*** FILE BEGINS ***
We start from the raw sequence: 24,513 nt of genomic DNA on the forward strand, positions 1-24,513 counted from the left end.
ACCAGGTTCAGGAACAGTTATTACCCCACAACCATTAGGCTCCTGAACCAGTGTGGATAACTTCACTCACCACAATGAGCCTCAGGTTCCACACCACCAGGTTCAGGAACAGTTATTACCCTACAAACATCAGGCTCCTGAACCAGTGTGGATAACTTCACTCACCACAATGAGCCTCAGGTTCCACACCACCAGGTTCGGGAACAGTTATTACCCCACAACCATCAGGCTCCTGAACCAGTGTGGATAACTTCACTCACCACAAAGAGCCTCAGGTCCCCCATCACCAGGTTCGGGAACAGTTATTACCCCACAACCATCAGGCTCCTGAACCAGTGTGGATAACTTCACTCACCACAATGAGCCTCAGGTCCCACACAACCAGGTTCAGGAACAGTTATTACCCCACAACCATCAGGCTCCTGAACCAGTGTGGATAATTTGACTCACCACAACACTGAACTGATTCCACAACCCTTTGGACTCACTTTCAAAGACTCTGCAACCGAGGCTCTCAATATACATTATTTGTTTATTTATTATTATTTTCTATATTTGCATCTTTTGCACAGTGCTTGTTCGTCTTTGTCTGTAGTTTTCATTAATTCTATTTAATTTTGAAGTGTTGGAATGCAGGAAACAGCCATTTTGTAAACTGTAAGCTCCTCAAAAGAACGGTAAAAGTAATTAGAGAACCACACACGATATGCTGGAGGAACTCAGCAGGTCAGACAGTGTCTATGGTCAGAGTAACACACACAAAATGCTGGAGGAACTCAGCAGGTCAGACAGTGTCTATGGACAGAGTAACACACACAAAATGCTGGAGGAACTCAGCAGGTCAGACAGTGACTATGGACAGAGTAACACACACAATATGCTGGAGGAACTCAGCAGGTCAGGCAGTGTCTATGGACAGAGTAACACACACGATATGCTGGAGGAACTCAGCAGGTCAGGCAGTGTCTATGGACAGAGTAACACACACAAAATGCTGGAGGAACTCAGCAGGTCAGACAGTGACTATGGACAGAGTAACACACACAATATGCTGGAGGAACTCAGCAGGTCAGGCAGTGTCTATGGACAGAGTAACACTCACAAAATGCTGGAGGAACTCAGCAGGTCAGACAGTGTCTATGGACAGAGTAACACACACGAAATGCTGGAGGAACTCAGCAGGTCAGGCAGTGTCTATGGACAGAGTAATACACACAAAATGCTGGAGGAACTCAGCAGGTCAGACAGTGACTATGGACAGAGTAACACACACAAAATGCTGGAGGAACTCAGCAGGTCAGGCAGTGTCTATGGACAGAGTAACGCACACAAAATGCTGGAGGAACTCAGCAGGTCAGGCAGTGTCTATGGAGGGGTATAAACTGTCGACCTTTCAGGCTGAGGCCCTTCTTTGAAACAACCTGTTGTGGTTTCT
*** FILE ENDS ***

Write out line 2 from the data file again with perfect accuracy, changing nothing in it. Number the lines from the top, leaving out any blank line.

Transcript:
ACCAGGTTCAGGAACAGTTATTACCCCACAACCATTAGGCTCCTGAACCAGTGTGGATAACTTCACTCACCACAATGAGCCTCAGGTTCCACACCACCAGGTTCAGGAACAGTTATTACCCTACAAACATCAGGCTCCTGAACCAGTGTGGATAACTTCACTCACCACAATGAGCCTCAGGTTCCACACCACCAGGTTCGGGAACAGTTATTACCCCACAACCATCAGGCTCCTGAACCAGTGTGGATAACTTCACTCACCACAAAGAGCCTCAGGTCCCCCATCACCAGGTTCGGGAACAGTTATTACCCCACAACCATCAGGCTCCTGAACCAGTGTGGATAACTTCACTCACCACAATGAGCCTCAGGTCCCACACAACCAGGTTCAGGAACAGTTATTACCCCACAACCATCAGGCTCCTGAACCAGTGTGGATAATTTGACTCACCACAACACTGAACTGATTCCACAACCCTTTGGACTCACTTTCAAAGACTCTGCAACCGAGGCTCTCAATATACATTATTTGTTTATTTATTATTATTTTCTATATTTGCATCTTTTGCACAGTGCTTGTTCGTCTTTGTCTGTAGTTTTCATTAATTCTATTTAATTTTGAAGTGTTGGAATGCAGGAAACAGCCATTTTGTAAACTGTAAGCTCCTCAAAAGAACGGTAAAAGTAATTAGAGAACCACACACGATATGCTGGAGGAACTCAGCAGGTCAGACAGTGTCTATGGTCAGAGTAACACACACAAAATGCTGGAGGAACTCAGCAGGTCAGACAGTGTCTATGGACAGAGTAACACACACAAAATGCTGGAGGAACTCAGCAGGTCAGACAGTGACTATGGACAGAGTAACACACACAATATGCTGGAGGAACTCAGCAGGTCAGGCAGTGTCTATGGACAGAGTAACACACACGATATGCTGGAGGAACTCAGCAGGTCAGGCAGTGTCTATGGACAGAGTAACACACACAAAATGCTGGAGGAACTCAGCAGGTCAGACAGTGACTATGGACAGAGTAACACACACAATATGCTGGAGGAACTCAGCAGGTCAGGCAGTGTCTATGGACAGAGTAACACTCACAAAATGCTGGAGGAACTCAGCAGGTCAGACAGTGTCTATGGACAGAGTAACACACACGAAATGCTGGAGGAACTCAGCAGGTCAGGCAGTGTCTATGGACAGAGTAATACACACAAAATGCTGGAGGAACTCAGCAGGTCAGACAGTGACTATGGACAGAGTAACACACACAAAATGCTGGAGGAACTCAGCAGGTCAGGCAGTGTCTATGGACAGAGTAACGCACACAAAATGCTGGAGGAACTCAGCAGGTCAGGCAGTGTCTATGGAGGGGTATAAACTGTCGACCTTTCAGGCTGAGGCCCTTCTTTGAAACAACCTGTTGTGGTTTCT